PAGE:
"Get into the Know"
SENGBE PIEH; HERO OF THE AMISTAD REVOLT
Sengbe Pieh was a Mende farmer whose extraordinary courage in resisting slavery earned him a lasting place in the histories of Sierra Leone and the United States. Sengbe was captured in his rice farm in January, 1839 and ultimately sold to a Spanish slave trader near modern Sulima. He was then transported across the Atlantic to Havana, Cuba and sold at an auction, along with forty-eight other Sierra Leoneans, to a Spanish sugar planter named Jose Ruiz. The Spaniard placed his slaves aboard a ship called the Amistad for a short trip to his plantation, but on the third day at sea, Sengbe pulled a loose spike from the deck and broke his chains and those of his fellow slaves. He discovered cane knives in the cargo hold, armed his men, mostly Mende, and led them onto the deck.
They killed the captain and drove the crew overboard and then Sengbe ordered their would-be master to sail the Amistad back to Sierra Leone. The Spaniard tried to trick the Africans by turning the ship toward Cuba at night, but a storm drove the Amistad northeast along the coast of the United States. Sengbe and his men were captured by the United States Navy off Long island, New York. And charged with murder and piracy, but a dedicated group of American abolitionists came immediately to their defense.
The Americans formed the" Amistad Committee" which recruited prominent lawyers to argue for the captured Mendes who were finally freed when former President John Quincy Adams argued their case before the United States Supreme Court. Sengbe Pieh , also known as James Cinque in the United States became a celebrity in the free Northern States, and thousands of people bought his portrait and paid to see him speak on the evils of slavery. Sengbe returned with his men to Sierra Leone in January, 1842 together with the first of many American missionaries to come to these shores. In the United States the Amistad Committee, originally set up for the defense of Sengbe and his fellow Mendes, continued to fight for an end to slavery and, after emancipation, set up hundreds of schools and colleges for the newly freed slaves. Today, Sengbe’s picture hangs in some public buildings and black colleges in the United States, and no history book on the American slavery era is complete without an account of his courageous deeds. Although still largely unknown in his own country, Sengbe Pieh deserves to be recognized as one of the most famous and influential Sierra Leoneans who ever lived.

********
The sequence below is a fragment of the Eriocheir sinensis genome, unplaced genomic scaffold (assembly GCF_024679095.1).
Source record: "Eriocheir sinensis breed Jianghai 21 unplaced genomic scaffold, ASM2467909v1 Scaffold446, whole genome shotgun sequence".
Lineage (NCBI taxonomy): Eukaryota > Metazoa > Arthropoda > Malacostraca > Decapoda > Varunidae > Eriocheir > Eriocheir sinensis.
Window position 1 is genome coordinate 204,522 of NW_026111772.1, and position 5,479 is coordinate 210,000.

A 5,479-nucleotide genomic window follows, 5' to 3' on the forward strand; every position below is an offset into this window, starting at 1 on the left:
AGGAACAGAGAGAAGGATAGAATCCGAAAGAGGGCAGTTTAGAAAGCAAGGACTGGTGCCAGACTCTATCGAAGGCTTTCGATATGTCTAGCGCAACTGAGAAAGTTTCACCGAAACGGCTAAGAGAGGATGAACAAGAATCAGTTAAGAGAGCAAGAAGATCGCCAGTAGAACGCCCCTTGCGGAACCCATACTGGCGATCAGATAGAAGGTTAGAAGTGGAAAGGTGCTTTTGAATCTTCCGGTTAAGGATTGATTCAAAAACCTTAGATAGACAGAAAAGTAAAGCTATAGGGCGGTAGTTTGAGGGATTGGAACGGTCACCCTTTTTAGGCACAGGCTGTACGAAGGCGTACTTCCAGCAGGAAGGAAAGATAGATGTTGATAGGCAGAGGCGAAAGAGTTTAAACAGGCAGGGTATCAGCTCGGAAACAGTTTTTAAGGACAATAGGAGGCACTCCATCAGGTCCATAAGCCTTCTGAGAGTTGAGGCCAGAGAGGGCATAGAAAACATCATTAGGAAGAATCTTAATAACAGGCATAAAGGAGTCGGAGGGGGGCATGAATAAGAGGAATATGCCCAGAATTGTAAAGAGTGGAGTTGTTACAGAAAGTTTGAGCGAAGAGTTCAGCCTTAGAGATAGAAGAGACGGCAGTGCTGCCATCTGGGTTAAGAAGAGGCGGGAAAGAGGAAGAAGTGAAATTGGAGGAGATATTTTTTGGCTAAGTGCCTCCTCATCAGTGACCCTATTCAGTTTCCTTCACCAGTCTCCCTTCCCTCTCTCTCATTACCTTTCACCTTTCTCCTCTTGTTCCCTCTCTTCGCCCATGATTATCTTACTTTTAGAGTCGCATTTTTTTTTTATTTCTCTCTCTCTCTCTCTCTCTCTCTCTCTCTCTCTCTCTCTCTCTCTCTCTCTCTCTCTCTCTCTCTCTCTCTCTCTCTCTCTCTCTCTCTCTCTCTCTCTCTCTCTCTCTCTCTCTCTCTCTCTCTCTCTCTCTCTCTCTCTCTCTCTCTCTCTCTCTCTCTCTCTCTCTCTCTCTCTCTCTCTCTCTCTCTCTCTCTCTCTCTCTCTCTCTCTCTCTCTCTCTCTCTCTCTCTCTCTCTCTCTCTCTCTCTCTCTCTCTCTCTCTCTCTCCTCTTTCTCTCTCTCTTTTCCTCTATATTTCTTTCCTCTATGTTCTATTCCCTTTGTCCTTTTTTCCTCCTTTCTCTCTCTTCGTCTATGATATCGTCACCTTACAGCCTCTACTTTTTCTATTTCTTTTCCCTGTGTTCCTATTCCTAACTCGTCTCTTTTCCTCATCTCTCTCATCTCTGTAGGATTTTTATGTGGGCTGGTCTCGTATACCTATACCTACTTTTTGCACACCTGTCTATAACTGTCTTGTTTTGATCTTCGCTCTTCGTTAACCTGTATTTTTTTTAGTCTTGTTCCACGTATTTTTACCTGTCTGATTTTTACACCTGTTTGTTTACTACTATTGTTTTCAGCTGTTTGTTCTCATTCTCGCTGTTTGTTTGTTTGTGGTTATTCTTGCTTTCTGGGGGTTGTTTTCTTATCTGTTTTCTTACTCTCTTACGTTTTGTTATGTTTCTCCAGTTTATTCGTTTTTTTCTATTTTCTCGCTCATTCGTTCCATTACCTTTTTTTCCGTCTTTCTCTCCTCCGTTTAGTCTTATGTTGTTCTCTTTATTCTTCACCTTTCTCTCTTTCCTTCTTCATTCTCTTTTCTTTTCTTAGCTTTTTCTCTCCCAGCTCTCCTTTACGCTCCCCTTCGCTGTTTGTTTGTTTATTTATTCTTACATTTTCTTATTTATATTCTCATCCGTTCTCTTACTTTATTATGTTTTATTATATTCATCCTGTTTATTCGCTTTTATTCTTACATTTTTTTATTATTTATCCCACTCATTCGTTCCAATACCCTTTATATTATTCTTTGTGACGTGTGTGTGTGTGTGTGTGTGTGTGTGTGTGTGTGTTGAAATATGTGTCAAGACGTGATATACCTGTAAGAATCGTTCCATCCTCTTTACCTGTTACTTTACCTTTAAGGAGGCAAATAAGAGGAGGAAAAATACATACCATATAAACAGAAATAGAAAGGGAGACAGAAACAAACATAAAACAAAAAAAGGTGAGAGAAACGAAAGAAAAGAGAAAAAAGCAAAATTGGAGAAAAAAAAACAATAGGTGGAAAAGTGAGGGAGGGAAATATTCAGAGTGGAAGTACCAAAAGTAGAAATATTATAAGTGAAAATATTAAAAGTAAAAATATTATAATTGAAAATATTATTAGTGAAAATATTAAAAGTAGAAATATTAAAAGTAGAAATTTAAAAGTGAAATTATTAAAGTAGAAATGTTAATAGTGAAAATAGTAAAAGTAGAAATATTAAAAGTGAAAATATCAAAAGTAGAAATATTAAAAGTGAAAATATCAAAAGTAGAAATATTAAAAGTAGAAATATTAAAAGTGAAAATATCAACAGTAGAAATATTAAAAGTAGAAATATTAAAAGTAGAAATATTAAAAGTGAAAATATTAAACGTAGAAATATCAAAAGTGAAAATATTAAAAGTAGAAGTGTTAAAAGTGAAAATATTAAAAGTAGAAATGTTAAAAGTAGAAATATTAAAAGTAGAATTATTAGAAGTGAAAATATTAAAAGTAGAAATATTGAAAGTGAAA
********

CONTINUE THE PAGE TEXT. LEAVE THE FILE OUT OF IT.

1472* Portuguese negotiate the first slave trade agreement that also…Continue